Svein: Without going into any detail and leaving my own personal life as an open wound out in the media... It’s just too close. I'm not sure that we are completely out of the wilderness quite yet. I’ll send you a copy of my memos in 20 years time when I’m hopefully in a better place. 

But it’s fair to say you were going through some difficulties as well.

Svein: Yes, and almost certainly that helped—for the three of us to sit together and be not necessarily in the same place, but to have some of the same issues maybe. And there are other things we have in common, too. That’s part of the reason why we’ve connected with Robyn—she has a bit of the same...to put it really plainly, one could suggest that neither of us likes being told what to do and I think we are all very protective of whatever we think is right for us. On every level, whether it’s musical or personal. 

I want to give readers a sense of your creative process—how these songs were actually made. Tell me the story behind “Monument.”

Torbjørn: If I remember correctly, we were in this state that we’ve described now. Svein told you about the emotional side, and we’ve said we just had this feeling about doing something together. And “Monument” is a perfect example of that, because we were just playing around with our time-stretch program. There was a new algorithm that allows you to stretch sound out indefinitely. We were playing with Robyn’s vocals in there, and all of a sudden, she was singing one tone—like, “oooooo"—for a few seconds, and we stretched it out to several billion years.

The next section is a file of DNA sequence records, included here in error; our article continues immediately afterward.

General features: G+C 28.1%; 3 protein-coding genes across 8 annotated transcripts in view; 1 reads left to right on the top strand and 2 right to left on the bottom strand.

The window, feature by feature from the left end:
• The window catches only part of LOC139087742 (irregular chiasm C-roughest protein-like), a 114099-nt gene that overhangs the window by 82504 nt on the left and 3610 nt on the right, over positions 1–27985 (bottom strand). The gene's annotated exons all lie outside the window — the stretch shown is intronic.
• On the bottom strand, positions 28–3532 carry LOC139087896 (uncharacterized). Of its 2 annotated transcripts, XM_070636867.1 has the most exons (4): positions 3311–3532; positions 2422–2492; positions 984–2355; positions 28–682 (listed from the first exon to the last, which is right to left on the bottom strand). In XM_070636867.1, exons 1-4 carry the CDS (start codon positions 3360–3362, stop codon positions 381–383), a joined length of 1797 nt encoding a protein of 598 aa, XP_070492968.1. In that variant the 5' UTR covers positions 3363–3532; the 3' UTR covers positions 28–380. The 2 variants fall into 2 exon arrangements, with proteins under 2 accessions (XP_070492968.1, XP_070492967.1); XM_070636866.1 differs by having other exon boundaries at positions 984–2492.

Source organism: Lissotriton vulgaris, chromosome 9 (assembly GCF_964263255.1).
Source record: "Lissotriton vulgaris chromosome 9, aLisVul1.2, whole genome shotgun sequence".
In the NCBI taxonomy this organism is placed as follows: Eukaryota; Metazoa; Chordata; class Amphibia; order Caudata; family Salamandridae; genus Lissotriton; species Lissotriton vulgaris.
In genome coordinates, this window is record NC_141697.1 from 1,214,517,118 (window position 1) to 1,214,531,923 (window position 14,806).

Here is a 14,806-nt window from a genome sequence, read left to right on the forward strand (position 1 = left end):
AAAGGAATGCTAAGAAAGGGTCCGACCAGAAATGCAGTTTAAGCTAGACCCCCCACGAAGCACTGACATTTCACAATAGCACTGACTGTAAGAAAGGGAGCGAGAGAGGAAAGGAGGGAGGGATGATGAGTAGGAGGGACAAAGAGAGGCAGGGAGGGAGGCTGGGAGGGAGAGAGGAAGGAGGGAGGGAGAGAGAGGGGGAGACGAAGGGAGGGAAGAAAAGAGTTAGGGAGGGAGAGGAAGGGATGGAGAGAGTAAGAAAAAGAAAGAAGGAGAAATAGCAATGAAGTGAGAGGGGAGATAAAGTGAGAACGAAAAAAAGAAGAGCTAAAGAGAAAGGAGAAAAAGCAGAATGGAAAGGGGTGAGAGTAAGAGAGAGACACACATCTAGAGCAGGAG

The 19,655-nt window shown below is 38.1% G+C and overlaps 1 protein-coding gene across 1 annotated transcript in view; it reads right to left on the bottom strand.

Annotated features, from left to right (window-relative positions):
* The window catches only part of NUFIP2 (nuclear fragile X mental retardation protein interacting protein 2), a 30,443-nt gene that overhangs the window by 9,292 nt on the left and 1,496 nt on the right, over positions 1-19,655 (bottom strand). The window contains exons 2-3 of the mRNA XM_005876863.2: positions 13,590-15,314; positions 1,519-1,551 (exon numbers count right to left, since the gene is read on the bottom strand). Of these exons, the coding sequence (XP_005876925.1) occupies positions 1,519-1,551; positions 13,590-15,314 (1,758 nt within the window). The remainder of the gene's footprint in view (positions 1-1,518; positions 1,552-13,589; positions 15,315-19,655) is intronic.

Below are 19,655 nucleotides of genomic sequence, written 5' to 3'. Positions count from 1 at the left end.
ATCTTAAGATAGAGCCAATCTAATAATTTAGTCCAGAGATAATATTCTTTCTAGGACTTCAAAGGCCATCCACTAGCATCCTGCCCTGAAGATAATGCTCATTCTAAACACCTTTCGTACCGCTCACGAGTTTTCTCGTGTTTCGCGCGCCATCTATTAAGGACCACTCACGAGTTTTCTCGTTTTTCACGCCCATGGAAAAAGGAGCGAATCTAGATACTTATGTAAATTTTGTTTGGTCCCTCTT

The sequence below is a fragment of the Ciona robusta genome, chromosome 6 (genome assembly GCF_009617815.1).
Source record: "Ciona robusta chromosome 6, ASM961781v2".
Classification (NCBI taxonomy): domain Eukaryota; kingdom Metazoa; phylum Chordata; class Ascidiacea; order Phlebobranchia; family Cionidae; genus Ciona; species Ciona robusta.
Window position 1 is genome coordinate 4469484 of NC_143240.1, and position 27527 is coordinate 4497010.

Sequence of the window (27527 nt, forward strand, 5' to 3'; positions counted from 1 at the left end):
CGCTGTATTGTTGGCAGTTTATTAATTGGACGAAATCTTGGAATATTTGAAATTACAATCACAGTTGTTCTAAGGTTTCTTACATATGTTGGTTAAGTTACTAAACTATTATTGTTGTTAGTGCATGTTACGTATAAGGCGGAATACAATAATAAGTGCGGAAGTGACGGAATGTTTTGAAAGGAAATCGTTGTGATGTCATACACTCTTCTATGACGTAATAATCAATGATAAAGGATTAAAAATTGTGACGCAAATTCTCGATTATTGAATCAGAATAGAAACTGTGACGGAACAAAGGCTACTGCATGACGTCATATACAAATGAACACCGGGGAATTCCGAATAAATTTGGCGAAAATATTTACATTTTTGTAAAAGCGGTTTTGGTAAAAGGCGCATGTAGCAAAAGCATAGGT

140526-romano-robyn-tease
The Daily Beast

Really? 

Torbjørn: If we pressed play and let the computer run, and there was no power failure, and it was maintained, that sound would take billions of years to play from beginning to end. I think Robyn really liked that idea. 

Robyn: Yeah. We talked about space and time. I had seen these sculptures [by artist Juliana Cerqueira Leite] and I got this feeling of how time was created by action—that it might not be a linear thing. For me, these sculptures were almost like a physical version of what it is to define yourself: your insides, who you are as a person. They gave me a physical sensation of what that can be. And so we talked about life—how you go through life, what you are. Easy, little things like that. [Laughs]

How were those easy, little concepts translated into the track itself? 

Robyn: Torbjørn and Svein had this idea of recording vocals and stretching them and I just loved the way it sounded. We started talking about what could be the world around this and sounds started popping up. Then something happened which is hard to explain—you just follow your gut feeling. That’s what we did. 

Svein: Sitting in a room with Robyn, who's a great vocalist and visionary, that gave us the ability to play around with what we refer to as “stutter edits”—chopping up vocals and trying to find little melodies and interesting turns. Then we talked about them. And shouted. And cried. And laughed. It all turned out quite interesting in the end. That's when you know it’s been good—if it's been a great journey. 

Robyn: And it all happened in a day! 

Let's move on to “Sayit.”

Svein: Very often we find that capturing that specific moment when you get the idea—that’s what it's all about. Trying to maintain that idea and polish it until it becomes as good as it can be. That’s what we did with “Monument,” and I think we kind of did the same thing with “Sayit.”

Robyn: Yes!